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BGS Global Geomagnetic Model

What is it?

The BGS Global Geomagnetic Model (BGGM) is a mathematical model of the Earth's magnetic field in its undisturbed state. It is revised every year to allow for the inclusion of new data collected since last revision and any development of the modelling methodology. With annual revisions it is also possible to minimise errors arising from predicting the field at some date after the time span of input data. In 2019 the maximum spherical harmonic degree increased from 133 to 1440. Degree 133, representing features of wavelength 300 km at the Earth's surface, is close to the maximum resolution that can be achieved with satellite data above 300 km altitude. By including information from near-surface total intensity anomaly compilations the theoretical resolution can be increased to 28 km.

What is it for?

The BGGM is widely used in the oil industry for directional drilling with Measurement-While-Drilling (MWD) magnetic survey tools. These tools measure the direction of the well-bore relative to the direction of the local geomagnetic field and are used to navigate wells towards precisely known underground targets. The local geomagnetic field is determined using the BGGM and the MWD data can then be used to give the drilling location in a geographic reference frame. An enhancement of this is to determine the local crustal field using either local absolute observations of the geomagnetic vector or transformation of local total intensity data collected during an aeromagnetic or marine survey. A further enhancement is to take account of the rapidly varying external field using nearby observatory data. These enhancements are referred to as In-Field Referencing (IFR)/IFR1 and Interpolation In-Field Referencing (IIFR)/IFR2 respectively.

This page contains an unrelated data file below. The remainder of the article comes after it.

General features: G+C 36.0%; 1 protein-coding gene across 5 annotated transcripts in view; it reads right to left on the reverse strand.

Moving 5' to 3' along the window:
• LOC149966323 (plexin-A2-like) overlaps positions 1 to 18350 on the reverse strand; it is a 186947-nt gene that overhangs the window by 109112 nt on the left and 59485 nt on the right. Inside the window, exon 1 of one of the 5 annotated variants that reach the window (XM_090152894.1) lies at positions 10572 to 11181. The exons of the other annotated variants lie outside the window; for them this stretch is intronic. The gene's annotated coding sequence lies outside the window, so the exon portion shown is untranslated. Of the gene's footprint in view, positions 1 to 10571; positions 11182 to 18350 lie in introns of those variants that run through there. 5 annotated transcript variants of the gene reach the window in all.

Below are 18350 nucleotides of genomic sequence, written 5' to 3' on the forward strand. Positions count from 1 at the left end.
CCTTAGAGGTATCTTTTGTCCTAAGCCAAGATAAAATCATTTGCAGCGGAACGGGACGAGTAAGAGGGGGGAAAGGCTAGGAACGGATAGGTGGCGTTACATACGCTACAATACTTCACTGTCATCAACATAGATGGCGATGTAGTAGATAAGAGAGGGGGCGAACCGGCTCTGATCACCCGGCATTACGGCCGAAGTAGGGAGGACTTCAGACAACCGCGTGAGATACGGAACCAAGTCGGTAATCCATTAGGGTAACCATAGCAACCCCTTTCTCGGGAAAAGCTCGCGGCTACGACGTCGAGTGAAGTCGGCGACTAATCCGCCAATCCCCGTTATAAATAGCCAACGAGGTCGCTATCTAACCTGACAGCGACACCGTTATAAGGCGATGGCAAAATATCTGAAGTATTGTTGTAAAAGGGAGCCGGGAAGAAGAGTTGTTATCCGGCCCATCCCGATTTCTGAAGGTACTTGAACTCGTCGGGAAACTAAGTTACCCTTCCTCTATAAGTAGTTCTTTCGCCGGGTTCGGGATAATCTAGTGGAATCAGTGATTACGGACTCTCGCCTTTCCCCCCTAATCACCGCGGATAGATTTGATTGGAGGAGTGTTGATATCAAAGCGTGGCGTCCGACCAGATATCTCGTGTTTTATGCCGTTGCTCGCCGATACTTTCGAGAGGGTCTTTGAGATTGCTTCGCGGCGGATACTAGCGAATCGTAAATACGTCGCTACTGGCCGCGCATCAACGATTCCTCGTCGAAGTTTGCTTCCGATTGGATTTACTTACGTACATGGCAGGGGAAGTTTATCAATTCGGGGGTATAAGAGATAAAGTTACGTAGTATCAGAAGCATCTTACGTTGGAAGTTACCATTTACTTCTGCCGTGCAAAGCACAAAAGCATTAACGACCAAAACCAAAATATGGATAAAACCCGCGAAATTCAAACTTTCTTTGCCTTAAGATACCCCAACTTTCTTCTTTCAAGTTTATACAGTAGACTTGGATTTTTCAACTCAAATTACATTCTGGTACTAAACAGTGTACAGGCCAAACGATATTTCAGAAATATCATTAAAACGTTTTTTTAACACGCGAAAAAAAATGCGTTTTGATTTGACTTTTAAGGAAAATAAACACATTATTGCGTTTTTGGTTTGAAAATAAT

How can I get it?

The model and associated software are available under licence from the BGS. Licence holders receive source code for incorporation into their own software throughout company, DLLs, Excel implementation examples, a Windows program for use throughout company, access to the web service and documentation.

Install BGGM Software and Model 2019

How accurate is it?

Scalable 1-sigma error estimates are output by all BGGM software. For BGGM2019 these estimates are derived from an update of the work presented at ISCWSA in March 2019. They combine errors from the unmodelled crustal field including effect of near-surface data coverage, unmodelled external field and core field prediction and are converted from XYZ to DIF taking account of main-field geometry.

Use the tool below to show estimated errors for the BGS Global Geomagnetic Model (BGGM) for a given set of coordinates and date. These are split into ISCWSA G and R for Global and Random errors which determine error propagation in industry models.

Either enter the geodetic latitude and longitude or simply click on the map. The date and depth may also be set.

Clicking on the 'Show result on map' button will display the values for the chosen coordinates in a pop-up window. These results may be saved by clicking on the 'Save' button allowing you to compare values from a number of locations.

As this is based on a web service you can also obtain results in XML, JSON or TXT format using an HTTP GET request
http://geomag.bgs.ac.uk/web_service/GMModels/bggmerr/current/?latitude=51.483&longitude=0&date=2019-10-23&format=xml
modifying the query string parameters as appropriate.

Geodetic Coordinates
(See note 1)
(See note 1)
km below MSL
Date
Legend
DECGMWD: Declination - Global
DECRMWD: Declination - Random
DBHGMWD: BH-Dependent Declination - Global
DBHRMWD: BH-Dependent Declination - Random
MDIGMWD: Magnetic Dip with Z-Axis Corr - Global
MDIRMWD: Magnetic Dip with Z-Axis Corr - Random
MFIGMWD: Total Magnetic Field with Z-Axis Corr - Global
MFIRMWD: Total Magnetic Field with Z-Axis Corr - Random

Please note that for Internet Explorer 10 and earlier there may be occasional erratic behaviour from the clickable map and the pop-up window. For very old versions of Internet Explorer the results may not be visible.

Earlier estimates are from peer-reviewed work in SPE paper 119851. That work used models of low resolution, i.e low spherical harmonic degree, so resulted in conservative, i.e. safe, error estimates.


For further information please contact us at: bggm@bgs.ac.uk.

Susan Macmillan - Project Leader